The purpose of this study was to determine the heart rate and arterial blood pressure changes to isometric skeletal muscle contraction and muscle stretch before and after microinjecting an antagonist to substance P (SP) or somatostatin (SOM) into the L-7 dorsal horn region of the spinal cord of anesthetized cats. Anesthesia was induced by administering an anesthetic gas mixture and was subsequently maintained with α-chloralose. Triceps surae contraction was induced by electrically stimulating the L-7 ventral root. Three muscle manipulations (all 1 minute in duration) were performed: 1) continuous tetanic contraction, 2) intermittent tetanic contractions (1 second of contraction, 1 second of relaxation), and 3) passive muscle stretch. Saline microinjections had no effect on the cardiovascular responses to these muscle manipulations. However, both peptide antagonists blunted the pressor response to a continuous tetanic contraction as mean arterial pressure increased 47±4 and 44±4 mm Hg before and 28±3 and 28±4 mm Hg after microinjecting the SP or SOM antagonist, respectively. In contrast, neither antagonist influenced the increase in mean arterial pressure produced by passive stretch; values were 43±6 versus 41±6 mm Hg (SP antagonist) and 39±7 versus 42±7 mm Hg (SOM antagonist) before and after injections, respectively. Microinjecting the SOM antagonist attenuated the pressor response to intermittent tetanic contractions (44±4 mm Hg before SOM antagonist versus 26±4 mm Hg after SOM antagonist), whereas the SP antagonist had no effect (35±3 mm Hg before SP antagonist versus 32±4 mm Hg after SP antagonist). These data suggest that the spinal release of SP and SOM plays a role in eliciting the cardiovascular responses to isometric muscle contraction. Furthermore, the release of these peptides appears to be the result of activation of contraction, not mechanically sensitive muscle afferents.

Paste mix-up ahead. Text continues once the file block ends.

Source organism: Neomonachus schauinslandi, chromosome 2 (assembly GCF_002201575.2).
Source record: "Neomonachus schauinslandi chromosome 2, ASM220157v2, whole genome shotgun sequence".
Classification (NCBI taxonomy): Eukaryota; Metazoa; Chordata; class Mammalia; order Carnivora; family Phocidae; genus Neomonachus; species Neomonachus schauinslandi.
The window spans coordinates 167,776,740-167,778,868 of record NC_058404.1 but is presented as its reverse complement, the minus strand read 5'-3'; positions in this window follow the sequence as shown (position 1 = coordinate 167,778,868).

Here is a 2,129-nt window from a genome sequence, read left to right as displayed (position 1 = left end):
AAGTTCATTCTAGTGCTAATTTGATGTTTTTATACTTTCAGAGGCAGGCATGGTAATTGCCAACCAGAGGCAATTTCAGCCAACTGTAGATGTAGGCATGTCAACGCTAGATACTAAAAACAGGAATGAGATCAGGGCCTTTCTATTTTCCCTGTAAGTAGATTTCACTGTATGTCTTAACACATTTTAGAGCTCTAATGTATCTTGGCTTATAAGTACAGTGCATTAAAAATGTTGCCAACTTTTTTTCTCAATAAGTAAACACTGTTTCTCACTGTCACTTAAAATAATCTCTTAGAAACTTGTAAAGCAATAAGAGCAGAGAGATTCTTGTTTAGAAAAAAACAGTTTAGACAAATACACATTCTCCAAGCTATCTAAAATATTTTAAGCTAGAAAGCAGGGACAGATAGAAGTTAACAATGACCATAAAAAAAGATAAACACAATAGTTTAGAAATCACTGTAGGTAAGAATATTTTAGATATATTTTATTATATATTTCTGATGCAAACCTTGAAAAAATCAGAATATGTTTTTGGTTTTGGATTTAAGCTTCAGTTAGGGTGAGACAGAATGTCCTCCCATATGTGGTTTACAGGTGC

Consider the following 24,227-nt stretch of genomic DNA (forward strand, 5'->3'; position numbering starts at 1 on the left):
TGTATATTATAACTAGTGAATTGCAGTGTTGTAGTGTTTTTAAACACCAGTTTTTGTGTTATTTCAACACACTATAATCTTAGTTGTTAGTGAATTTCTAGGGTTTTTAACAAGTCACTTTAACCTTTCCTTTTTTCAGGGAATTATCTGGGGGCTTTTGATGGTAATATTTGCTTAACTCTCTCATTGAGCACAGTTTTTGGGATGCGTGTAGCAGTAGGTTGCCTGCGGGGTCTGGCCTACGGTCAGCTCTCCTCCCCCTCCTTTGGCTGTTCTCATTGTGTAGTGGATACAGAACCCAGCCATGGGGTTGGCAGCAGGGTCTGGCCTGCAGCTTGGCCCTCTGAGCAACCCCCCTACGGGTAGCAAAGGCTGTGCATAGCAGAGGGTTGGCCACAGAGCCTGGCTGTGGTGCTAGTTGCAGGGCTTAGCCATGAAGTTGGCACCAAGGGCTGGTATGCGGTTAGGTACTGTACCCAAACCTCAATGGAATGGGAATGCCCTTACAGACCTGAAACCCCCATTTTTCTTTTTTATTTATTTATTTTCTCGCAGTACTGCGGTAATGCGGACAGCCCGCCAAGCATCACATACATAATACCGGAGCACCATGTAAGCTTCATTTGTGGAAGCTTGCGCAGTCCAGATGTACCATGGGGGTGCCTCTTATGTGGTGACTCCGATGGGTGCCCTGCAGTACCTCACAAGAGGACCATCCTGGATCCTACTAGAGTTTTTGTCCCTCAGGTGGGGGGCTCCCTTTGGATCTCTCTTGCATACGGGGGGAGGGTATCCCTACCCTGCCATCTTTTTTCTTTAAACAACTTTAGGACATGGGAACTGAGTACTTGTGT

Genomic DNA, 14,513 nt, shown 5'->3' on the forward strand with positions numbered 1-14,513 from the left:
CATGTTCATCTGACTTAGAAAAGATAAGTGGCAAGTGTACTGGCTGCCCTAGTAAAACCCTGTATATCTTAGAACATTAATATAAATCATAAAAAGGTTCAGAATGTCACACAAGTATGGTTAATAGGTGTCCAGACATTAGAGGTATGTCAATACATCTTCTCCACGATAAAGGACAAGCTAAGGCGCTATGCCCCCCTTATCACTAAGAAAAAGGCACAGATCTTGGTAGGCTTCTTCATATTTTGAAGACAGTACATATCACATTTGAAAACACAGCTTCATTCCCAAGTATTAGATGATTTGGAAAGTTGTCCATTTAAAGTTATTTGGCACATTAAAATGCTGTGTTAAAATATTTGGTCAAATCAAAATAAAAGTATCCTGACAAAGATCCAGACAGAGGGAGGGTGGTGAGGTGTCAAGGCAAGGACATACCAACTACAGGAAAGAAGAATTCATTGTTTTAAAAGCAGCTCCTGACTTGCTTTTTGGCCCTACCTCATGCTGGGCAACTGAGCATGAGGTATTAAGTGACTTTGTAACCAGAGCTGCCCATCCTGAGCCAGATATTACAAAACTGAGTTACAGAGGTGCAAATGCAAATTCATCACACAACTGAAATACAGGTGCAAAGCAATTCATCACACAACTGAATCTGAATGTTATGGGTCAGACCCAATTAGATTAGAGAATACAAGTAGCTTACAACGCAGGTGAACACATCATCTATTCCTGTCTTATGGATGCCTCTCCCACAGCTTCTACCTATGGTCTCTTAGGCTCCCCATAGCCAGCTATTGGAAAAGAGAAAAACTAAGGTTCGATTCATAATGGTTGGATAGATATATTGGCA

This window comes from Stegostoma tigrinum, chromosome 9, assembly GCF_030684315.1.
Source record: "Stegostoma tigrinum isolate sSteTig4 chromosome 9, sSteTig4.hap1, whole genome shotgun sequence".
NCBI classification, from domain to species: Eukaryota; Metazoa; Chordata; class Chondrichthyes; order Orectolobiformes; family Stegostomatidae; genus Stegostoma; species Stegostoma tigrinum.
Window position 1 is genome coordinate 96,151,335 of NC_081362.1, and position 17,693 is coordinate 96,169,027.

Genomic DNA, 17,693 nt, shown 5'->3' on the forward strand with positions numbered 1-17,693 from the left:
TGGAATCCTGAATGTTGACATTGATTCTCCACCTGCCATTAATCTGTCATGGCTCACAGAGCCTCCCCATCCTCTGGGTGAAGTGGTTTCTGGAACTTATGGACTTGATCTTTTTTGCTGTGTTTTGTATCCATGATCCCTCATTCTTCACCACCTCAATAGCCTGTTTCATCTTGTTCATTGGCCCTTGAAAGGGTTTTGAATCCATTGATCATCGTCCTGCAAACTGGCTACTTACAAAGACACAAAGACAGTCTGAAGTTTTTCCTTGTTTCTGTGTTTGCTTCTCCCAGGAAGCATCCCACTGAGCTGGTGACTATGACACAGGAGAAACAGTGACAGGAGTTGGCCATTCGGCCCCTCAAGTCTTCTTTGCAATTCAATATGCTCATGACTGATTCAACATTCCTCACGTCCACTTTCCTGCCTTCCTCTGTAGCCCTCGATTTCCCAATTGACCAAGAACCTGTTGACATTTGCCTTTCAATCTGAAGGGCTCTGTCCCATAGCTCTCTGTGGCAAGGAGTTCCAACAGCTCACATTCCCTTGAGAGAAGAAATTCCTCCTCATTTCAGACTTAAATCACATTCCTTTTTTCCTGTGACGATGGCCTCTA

- Dorsal horn
- Exercise pressor reflex
- Substance P
ASJC Scopus subject areas
- Cardiology and Cardiovascular Medicine